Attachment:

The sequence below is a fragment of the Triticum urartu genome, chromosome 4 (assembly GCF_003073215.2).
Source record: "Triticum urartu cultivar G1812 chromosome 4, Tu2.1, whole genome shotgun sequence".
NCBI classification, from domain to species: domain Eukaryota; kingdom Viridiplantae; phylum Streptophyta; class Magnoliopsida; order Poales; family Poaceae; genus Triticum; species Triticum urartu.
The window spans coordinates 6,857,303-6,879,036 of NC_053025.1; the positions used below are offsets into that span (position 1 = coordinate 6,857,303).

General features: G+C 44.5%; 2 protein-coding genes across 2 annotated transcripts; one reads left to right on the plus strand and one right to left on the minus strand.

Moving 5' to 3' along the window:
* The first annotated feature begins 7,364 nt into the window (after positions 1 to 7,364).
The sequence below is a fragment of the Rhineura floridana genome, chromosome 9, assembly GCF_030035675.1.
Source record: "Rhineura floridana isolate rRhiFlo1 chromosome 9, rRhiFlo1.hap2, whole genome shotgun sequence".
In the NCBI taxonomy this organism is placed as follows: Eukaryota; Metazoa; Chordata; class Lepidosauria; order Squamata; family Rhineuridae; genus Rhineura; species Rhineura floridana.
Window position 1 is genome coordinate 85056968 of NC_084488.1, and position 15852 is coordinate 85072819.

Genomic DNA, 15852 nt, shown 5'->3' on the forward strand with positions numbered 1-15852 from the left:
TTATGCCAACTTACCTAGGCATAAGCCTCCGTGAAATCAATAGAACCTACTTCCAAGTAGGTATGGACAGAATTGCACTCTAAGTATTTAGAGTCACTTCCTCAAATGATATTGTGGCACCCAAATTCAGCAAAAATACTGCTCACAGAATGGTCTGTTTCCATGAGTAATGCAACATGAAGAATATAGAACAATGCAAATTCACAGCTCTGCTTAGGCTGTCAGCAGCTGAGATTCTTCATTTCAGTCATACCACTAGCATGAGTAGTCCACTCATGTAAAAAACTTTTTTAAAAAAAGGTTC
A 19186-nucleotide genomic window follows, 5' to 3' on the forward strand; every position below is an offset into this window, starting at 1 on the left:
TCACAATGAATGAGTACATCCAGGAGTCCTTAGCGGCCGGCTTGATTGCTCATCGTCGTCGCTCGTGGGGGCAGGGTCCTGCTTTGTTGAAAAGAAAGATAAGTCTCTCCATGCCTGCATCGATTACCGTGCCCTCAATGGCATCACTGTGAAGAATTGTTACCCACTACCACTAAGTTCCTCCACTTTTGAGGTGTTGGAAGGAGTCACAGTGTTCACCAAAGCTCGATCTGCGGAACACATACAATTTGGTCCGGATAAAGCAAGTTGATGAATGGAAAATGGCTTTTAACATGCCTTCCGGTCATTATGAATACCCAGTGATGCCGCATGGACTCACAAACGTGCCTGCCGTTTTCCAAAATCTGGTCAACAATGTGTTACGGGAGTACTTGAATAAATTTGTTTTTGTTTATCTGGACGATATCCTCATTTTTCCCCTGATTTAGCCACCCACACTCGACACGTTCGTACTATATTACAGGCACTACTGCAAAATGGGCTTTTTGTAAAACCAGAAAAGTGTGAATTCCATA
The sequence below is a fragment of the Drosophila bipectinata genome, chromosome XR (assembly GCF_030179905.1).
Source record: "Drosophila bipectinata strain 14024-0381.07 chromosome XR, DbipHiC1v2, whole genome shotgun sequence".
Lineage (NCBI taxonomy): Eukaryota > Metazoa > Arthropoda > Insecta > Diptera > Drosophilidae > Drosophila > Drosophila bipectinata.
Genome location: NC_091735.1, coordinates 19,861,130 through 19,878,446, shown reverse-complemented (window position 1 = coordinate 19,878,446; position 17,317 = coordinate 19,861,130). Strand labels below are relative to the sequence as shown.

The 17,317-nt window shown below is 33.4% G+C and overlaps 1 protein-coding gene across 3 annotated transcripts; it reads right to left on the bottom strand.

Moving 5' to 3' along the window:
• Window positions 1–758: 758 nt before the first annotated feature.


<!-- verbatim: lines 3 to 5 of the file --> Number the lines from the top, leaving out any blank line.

NCBI classification, from domain to species: domain Eukaryota; kingdom Viridiplantae; phylum Streptophyta; class Magnoliopsida; order Poales; family Poaceae; genus Triticum; species Triticum urartu.
The window spans coordinates 6,857,303-6,879,036 of NC_053025.1; the positions used below are offsets into that span (position 1 = coordinate 6,857,303).

General features: G+C 44.5%; 2 protein-coding genes across 2 annotated transcripts; one reads left to right on the plus strand and one right to left on the minus strand.